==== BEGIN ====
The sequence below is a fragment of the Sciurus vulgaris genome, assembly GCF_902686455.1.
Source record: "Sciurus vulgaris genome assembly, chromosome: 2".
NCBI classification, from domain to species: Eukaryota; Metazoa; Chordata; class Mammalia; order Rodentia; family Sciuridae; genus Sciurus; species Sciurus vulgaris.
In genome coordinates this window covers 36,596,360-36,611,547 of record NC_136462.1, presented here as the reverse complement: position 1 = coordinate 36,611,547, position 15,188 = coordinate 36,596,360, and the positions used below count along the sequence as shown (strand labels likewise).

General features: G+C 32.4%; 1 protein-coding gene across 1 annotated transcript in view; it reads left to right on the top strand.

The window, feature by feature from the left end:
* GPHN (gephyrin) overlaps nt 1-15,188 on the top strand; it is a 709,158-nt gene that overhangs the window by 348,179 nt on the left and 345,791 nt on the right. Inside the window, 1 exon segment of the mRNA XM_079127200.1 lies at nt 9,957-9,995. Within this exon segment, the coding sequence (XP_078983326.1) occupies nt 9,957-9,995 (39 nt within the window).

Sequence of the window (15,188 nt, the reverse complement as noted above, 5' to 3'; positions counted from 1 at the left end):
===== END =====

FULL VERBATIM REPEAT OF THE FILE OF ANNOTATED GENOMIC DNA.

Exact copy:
The sequence below is a fragment of the Sciurus vulgaris genome, assembly GCF_902686455.1.
Source record: "Sciurus vulgaris genome assembly, chromosome: 2".
NCBI classification, from domain to species: Eukaryota; Metazoa; Chordata; class Mammalia; order Rodentia; family Sciuridae; genus Sciurus; species Sciurus vulgaris.
In genome coordinates this window covers 36,596,360-36,611,547 of record NC_136462.1, presented here as the reverse complement: position 1 = coordinate 36,611,547, position 15,188 = coordinate 36,596,360, and the positions used below count along the sequence as shown (strand labels likewise).

General features: G+C 32.4%; 1 protein-coding gene across 1 annotated transcript in view; it reads left to right on the top strand.

The window, feature by feature from the left end:
* GPHN (gephyrin) overlaps nt 1-15,188 on the top strand; it is a 709,158-nt gene that overhangs the window by 348,179 nt on the left and 345,791 nt on the right. Inside the window, 1 exon segment of the mRNA XM_079127200.1 lies at nt 9,957-9,995. Within this exon segment, the coding sequence (XP_078983326.1) occupies nt 9,957-9,995 (39 nt within the window).

Sequence of the window (15,188 nt, the reverse complement as noted above, 5' to 3'; positions counted from 1 at the left end):